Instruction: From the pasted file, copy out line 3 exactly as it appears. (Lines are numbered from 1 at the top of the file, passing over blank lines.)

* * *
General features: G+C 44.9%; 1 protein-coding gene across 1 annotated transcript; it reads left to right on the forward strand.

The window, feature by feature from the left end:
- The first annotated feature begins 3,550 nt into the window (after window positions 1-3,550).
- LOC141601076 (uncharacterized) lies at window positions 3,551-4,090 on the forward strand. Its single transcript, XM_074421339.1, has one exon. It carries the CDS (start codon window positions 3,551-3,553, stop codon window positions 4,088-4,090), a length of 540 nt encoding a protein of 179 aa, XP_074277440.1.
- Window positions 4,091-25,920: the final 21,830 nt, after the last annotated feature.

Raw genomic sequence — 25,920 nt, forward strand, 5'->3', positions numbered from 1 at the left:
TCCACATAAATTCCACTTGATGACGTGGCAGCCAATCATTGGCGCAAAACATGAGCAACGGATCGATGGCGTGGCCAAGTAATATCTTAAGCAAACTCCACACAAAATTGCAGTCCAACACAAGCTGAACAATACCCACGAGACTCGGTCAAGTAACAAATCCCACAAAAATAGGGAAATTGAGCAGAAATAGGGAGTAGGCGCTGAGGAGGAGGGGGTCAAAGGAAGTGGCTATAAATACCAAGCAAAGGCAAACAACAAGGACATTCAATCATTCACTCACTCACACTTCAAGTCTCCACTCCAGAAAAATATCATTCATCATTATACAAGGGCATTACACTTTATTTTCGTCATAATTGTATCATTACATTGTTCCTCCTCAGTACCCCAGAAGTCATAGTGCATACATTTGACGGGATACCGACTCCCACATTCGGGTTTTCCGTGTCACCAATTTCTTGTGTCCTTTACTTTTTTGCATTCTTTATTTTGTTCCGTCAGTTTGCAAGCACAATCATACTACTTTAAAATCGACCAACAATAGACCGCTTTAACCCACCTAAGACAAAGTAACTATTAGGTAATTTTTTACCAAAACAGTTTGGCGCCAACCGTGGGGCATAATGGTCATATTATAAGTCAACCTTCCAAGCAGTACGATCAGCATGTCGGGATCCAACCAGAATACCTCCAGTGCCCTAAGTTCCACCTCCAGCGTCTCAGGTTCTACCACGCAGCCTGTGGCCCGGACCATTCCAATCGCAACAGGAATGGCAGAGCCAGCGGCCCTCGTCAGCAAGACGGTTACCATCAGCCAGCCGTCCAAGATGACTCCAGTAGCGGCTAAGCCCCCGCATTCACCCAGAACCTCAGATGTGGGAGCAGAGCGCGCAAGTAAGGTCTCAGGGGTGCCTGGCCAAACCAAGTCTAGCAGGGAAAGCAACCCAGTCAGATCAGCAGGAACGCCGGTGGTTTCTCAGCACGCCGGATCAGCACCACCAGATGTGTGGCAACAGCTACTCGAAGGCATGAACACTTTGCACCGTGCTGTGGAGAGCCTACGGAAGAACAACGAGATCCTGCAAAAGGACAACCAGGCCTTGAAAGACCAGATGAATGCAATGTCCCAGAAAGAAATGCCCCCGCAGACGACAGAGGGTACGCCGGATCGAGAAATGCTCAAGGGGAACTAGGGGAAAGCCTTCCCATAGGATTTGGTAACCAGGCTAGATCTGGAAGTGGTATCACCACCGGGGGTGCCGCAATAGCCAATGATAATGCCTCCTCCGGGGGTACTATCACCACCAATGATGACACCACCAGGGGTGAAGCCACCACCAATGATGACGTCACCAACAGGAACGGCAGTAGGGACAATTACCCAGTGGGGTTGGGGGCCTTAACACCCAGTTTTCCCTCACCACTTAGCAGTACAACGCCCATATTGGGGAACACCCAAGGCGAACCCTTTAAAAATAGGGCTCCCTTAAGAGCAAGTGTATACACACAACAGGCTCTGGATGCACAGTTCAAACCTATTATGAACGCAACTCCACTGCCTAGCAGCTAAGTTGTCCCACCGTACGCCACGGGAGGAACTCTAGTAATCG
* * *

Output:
- The first annotated feature begins 3,550 nt into the window (after window positions 1-3,550).